West Virginia’s Saturday Night Jamboree was a popular regional television show from 1953-1965, but surprisingly little footage remains.
Here’s a 30-minute episode from April, 1960: https://youtu.be/AoiBJLLJVy4
Here’s a 1999 documentary celebrating 50 years of KSAZ: https://youtu.be/CTHSN5V4PF4
Charles Bigfoot Keaton, “My Gal Sal” https://youtu.be/UP0WGNDkJok
The Haylofters square dancing: https://youtu.be/KB87tZkp5Wg
Valvoline commercial- February, 1959: https://youtu.be/P_p5kalteLg
Chuck Berry had a lot of country influences, and his music influenced many country artists. His 1955 hit “Thirty Days” is a great example: https://youtu.be/4RxMCVQmfNo
Ernest Tubb covered the song later in 1955, and here’s a Grand Ole Opry performance: https://youtu.be/N-2mE4kIHUY
On a 1956 Grand Ole Opry show, June Carter sang “Thirty Days” a few minutes into the show and Roy Acuff closed the show with a jug band cover of “Maybelline” https://youtu.be/OkTuZQ4T3Gs
My jug band playlist includes Roy Acuff’s jug band version of “Thirty Days,” also at the Grand Ole Opry: https://youtu.be/zKIx0SUS6-k
The Tractors covered “Thirty Days” on their double platinum self-titled country album in 1994, introducing the song to another generation: https://youtu.be/VlBXDIGhhaE
In 1965, Jim and Jesse released a bluegrass tribute album to Chuck Berry, but “Thirty Days” wasn’t one of the songs: https://www.youtube.com/playlist?list=OLAK5uy_lmKY0tNEFnbZmtSY9bd6OOIsiHVovEAFo
At 90 years old, Jesse McReynolds is the oldest living member of the Grand Ole Opry.
My Rockin’ Country Roots playlist includes many, many interactions between country and rock and roll: https://www.youtube.com/playlist?list=PLkY8-UOMZQ09ybhfLC4gKyutwRBDK2q7p
Here’s a collection of country television shows from the 1950s: https://www.youtube.com/playlist?list=PLkY8-UOMZQ08xEU_XeDtBzGS2him_-cln
A lot of these are from the Grand Ole Opry and other “barn dance” shows. This list is mostly “full length” shows.
I have a separate playlist for Snader Telescriptions (1950-52), which were often just one song: https://www.youtube.com/playlist?list=PLkY8-UOMZQ09oEbt-HNZ1rvvwkB70x4fZ
I also recently expanded my Soundies playlist (1941-46): https://www.youtube.com/playlist?list=PLkY8-UOMZQ0-VLIYTi97MG4Rx1jsP29bk
The Scopitone playlist was mostly from the mid-1960s. As with the Soundies, these were shorts made for specialized jukebox-like machines: https://www.youtube.com/playlist?list=PLkY8-UOMZQ0-zgwDjmnn9cB0XiQMKCQbx
The other playlists in my audiovisual series are Vitaphone & other early film shorts from 1926-30: https://www.youtube.com/playlist?list=PLkY8-UOMZQ08tprK1zUJVK6qdGICHK6yf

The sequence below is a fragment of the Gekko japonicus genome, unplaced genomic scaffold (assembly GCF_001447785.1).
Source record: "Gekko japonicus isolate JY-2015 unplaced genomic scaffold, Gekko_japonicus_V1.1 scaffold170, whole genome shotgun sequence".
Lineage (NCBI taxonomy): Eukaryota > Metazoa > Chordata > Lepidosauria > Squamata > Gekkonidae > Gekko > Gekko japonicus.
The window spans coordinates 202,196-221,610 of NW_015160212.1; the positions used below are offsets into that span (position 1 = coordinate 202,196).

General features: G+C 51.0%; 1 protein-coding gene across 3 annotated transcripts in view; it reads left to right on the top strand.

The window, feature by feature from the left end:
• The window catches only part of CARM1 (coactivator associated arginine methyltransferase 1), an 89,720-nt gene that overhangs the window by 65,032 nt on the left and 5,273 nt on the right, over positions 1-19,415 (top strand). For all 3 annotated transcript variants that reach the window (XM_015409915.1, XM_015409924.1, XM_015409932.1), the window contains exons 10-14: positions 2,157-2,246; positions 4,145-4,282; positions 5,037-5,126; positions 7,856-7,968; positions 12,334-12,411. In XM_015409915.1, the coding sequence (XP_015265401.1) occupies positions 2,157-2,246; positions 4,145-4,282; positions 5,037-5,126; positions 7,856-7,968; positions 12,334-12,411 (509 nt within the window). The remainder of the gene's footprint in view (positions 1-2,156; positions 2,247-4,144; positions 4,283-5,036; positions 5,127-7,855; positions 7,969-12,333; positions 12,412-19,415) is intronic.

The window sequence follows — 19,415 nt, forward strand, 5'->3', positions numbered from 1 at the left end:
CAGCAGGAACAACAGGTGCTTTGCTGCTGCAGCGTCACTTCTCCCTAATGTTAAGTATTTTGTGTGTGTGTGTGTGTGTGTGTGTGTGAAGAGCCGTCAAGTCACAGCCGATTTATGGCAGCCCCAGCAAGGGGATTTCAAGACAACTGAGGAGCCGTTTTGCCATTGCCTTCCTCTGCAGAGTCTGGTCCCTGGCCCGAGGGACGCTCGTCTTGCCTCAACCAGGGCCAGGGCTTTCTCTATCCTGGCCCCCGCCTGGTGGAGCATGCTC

and 1930s British Pathé: https://www.youtube.com/playlist?list=PLkY8-UOMZQ0-vODYj8AwfkKY4ivPWNtxC
The Internet Archive has a lot of older music (as well as other media), and my playlist includes some of the very early artists I’ve mentioned here recently, like Don Richardson, Bentley Ball, and the Shannon Quartet: https://archive.org/details/fav-sanmartian
I’ve previously mentioned the huge collection of Grand Ole Opry shows from decades past on the Internet Archive, and my playlist includes links to those, too. The 1910 John Lomax book of cowboy songs is on there, too. The archive has a great amount of material to enjoy.
My May-June new music list is up to 34 songs: https://www.youtube.com/playlist?list=PLkY8-UOMZQ0_ni4m9QsGCe8VjtjWcUejc
Tessy Lou Williams, Reckless Kelly, Jarrod Dickenson, Chancey Williams, Daryl Mosley, and many others have new albums out this week. As usual, I’ll keep an ear open, and add songs to the list as I find them.
Josef Marais (1905-1978) was from South Africa, and in his decades-long career, he was especially known for singing South African folk songs. He moved to London in the 1920s, and first performed in New York in 1939. Practically every write-up about his career starts there, but one lesser-known bit is that he released a record in 1936 as “Josef Marais And His Hill-Billy Rangers” http://www.45worlds.com/78rpm/record/8844
Yes, the South African released a hillbilly/cowboy record in 1936, with “Riding The Range In The Sky” on one side and “Covered-Wagon Lullaby” on the other.
I found his recording of “Covered-Wagon Lullaby” on YouTube: https://youtu.be/woZHbFPRfdQ
The only version of “Riding The Range In The Sky” I can find online is by Australian artist Wilfrid Thomas in the 1950s: https://youtu.be/5dEwP6mVTos
Josef Marais recorded songs in both English and Afrikaans. In the early 1960s, Jim Reeves toured South Africa, filmed a movie, and recorded a country album in Afrikaans, even though he didn’t know the language: https://www.youtube.com/playlist?list=PL8ZHTADeaSeXzTFgsM90QwfY8qqU_0AFm
“Bulawayo Blue Yodel” is a compilation album of 1950s African country music: https://olvidorecords.bandcamp.com/album/bulawayo-blue-yodel